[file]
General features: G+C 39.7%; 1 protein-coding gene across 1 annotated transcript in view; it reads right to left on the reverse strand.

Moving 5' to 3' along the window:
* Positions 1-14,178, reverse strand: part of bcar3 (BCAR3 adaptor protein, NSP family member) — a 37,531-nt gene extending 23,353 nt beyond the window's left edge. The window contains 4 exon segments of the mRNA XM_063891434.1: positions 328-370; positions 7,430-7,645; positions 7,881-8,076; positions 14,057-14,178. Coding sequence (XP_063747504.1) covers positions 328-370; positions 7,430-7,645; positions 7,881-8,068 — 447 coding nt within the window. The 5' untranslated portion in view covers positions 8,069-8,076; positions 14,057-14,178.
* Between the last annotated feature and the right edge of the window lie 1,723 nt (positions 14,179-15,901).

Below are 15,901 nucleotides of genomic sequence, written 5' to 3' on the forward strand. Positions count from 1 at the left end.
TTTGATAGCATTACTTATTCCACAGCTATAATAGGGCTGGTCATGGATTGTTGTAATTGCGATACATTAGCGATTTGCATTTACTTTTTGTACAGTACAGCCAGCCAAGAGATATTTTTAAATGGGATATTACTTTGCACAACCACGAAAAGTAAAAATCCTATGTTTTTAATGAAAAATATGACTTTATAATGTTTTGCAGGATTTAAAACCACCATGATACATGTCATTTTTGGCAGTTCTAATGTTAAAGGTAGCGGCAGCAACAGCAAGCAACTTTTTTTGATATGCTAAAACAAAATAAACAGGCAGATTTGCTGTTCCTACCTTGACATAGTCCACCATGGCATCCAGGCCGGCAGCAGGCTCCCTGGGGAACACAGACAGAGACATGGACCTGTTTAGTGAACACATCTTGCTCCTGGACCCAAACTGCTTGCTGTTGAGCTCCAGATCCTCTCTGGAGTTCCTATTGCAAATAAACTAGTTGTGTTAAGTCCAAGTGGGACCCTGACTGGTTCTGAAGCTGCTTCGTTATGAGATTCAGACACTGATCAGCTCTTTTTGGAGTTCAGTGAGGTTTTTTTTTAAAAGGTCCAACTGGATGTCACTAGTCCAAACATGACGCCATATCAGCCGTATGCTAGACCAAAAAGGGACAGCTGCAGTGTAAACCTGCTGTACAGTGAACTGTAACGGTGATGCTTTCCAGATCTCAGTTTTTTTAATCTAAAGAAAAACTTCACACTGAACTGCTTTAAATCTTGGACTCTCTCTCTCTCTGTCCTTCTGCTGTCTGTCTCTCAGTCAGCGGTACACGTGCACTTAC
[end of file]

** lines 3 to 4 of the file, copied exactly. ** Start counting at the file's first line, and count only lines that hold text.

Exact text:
* Positions 1-14,178, reverse strand: part of bcar3 (BCAR3 adaptor protein, NSP family member) — a 37,531-nt gene extending 23,353 nt beyond the window's left edge. The window contains 4 exon segments of the mRNA XM_063891434.1: positions 328-370; positions 7,430-7,645; positions 7,881-8,076; positions 14,057-14,178. Coding sequence (XP_063747504.1) covers positions 328-370; positions 7,430-7,645; positions 7,881-8,068 — 447 coding nt within the window. The 5' untranslated portion in view covers positions 8,069-8,076; positions 14,057-14,178.
* Between the last annotated feature and the right edge of the window lie 1,723 nt (positions 14,179-15,901).